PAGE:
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COMMENTARY: No risk, no reward (premium)

Posted on 23. Nov, 2012 by in Iowa Football


By Brendan Stiles

IOWA CITY, Iowa — As expected by many, the Iowa Hawkeyes lost their 2012 finale Friday at Kinnick Stadium, as No. 17 Nebraska secured its spot in next week’s Big Ten Championship Game with a 13-7 victory.

No, it wasn’t a blowout. Iowa fought, and fought and fought some more. But all for naught.

The reason why the Hawkeyes lost Friday afternoon is actually pretty simple. It starts and ends with coaching. There’s the saying of “high risk, high reward,” yet this proved to be a case of “no risk, no reward.”

No one expected Iowa to win this game. Not even the blindly loyal optimists who always look at the positive side of things expected that. Yet the Hawkeyes were in a position on Friday where they could’ve shocked the college football world and perhaps maybe lay a foundation for a brighter future.

This was a team that could’ve quit Friday. After all, thousands of Nebraska fans had invaded their home turf to watch what they expected to be the Cornhuskers cruising to a coronation. Nebraska left with the prize it sought, but nothing about it was easy.

But there was one problem Iowa had. Aside from its opening possession where it marched 62 yards down the field for its only score of the day, the Hawkeye offense repeatedly shot itself in the foot at times where Nebraska could’ve really felt the pressure.

At the end of the first half, Iowa calls a timeout and comes out of it called for an illegal substitution penalty. There’s simply no excuse for that. Short-yardage plays where Iowa runs the ball, it continued to run towards the sides Nebraska overloaded in the box.

The first of two interceptions thrown by quarterback James Vandenberg went off his receiver’s hands, but his intended target — on third down, mind you — was running a route short of the first-down marker.

Defensively, the Hawkeyes played their best game in over a month. After allowing teams to accumulate over 400 yards of offense each of the past five weeks, the Cornhuskers only had 263 yards of total offense Friday. The defense didn’t run a single play in nickel or dime. Not one. It may have held up its end of bargain, but had to lack creativity in order to do so. Eventually, Nebraska was going to get something going as it routinely pounded the football with running backs Ameer Abdullah and Rex Burkhead.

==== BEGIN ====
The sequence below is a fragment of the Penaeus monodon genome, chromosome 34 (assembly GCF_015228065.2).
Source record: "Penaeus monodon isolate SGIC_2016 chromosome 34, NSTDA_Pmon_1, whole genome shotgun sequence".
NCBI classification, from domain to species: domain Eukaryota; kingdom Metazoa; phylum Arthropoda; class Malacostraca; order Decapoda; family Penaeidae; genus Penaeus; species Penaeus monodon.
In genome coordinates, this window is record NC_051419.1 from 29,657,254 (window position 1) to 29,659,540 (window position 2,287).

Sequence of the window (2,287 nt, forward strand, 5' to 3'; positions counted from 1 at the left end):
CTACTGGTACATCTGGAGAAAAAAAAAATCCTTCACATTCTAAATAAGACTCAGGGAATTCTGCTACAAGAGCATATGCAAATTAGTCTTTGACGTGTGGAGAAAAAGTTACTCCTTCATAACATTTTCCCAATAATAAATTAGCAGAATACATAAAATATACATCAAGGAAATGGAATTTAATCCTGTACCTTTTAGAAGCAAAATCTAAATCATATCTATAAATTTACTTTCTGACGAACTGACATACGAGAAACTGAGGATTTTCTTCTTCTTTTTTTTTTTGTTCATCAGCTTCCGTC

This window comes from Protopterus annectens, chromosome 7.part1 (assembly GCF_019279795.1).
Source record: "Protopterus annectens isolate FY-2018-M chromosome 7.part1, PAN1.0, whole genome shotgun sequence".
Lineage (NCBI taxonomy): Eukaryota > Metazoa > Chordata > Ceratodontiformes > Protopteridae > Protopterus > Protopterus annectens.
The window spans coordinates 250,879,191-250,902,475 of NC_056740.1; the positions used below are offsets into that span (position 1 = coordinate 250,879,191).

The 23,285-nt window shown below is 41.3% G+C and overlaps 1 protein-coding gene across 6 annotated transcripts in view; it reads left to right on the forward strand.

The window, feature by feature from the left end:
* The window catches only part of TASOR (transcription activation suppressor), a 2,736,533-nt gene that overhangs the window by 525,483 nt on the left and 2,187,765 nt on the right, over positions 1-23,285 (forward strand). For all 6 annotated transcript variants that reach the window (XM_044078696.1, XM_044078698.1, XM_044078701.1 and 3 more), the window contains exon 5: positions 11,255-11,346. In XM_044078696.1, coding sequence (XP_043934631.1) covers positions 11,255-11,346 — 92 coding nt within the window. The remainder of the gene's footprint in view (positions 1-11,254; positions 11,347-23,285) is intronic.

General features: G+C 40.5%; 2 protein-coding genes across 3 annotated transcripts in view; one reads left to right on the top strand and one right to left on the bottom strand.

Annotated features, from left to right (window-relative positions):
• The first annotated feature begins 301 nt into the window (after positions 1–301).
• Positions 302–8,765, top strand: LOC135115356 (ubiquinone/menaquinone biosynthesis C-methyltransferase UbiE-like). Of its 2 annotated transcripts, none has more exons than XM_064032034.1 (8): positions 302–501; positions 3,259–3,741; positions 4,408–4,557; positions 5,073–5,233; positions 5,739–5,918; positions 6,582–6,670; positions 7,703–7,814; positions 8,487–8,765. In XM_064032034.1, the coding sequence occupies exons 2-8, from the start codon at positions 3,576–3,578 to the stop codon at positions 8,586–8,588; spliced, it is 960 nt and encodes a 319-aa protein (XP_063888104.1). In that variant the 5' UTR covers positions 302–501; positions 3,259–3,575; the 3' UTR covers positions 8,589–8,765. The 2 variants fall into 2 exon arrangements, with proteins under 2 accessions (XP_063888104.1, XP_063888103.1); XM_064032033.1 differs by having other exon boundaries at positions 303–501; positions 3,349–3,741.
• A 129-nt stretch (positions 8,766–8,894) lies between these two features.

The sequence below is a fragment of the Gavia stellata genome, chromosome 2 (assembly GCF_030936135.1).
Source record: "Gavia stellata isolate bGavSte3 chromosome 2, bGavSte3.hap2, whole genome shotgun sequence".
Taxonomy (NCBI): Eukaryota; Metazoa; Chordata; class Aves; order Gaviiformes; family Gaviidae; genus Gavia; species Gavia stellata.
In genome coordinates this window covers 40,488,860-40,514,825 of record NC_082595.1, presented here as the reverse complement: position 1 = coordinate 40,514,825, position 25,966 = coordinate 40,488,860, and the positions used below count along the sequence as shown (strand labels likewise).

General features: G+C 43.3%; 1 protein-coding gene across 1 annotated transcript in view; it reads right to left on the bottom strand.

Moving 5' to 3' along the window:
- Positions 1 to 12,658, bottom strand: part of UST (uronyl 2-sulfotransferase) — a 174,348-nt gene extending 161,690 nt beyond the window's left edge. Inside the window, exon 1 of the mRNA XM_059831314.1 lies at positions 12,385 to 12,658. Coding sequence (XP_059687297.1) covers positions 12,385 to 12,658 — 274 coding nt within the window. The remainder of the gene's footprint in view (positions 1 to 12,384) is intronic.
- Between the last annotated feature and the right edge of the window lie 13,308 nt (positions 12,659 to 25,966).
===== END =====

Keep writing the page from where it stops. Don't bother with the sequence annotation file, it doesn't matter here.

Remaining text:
This loss is on coaching. Everyone knew of Iowa’s shortcomings personnel-wise, which is a big reason why it entered this game 4-7 and a heavy underdog. As the game progressed and the Hawkeyes continued to draw blanks on what were golden opportunities, it was only a matter of time before Nebraska executed. That has kind of been the Cornhuskers’ M.O. all season.

Iowa had nothing but pride at stake Friday afternoon. This was a chance for the Hawkeyes to roll the dice on both sides of the ball and they never did. Instead, they continued to play conservatively despite Nebraska practically giving the game away late with a pair of questionable passing calls on third down during the fourth quarter.

All the talk this week was about Iowa going out swinging. Instead, it took little to no risks on an afternoon when it could afford to and in the end, a team that gave its all walked away with no reward to show for it.


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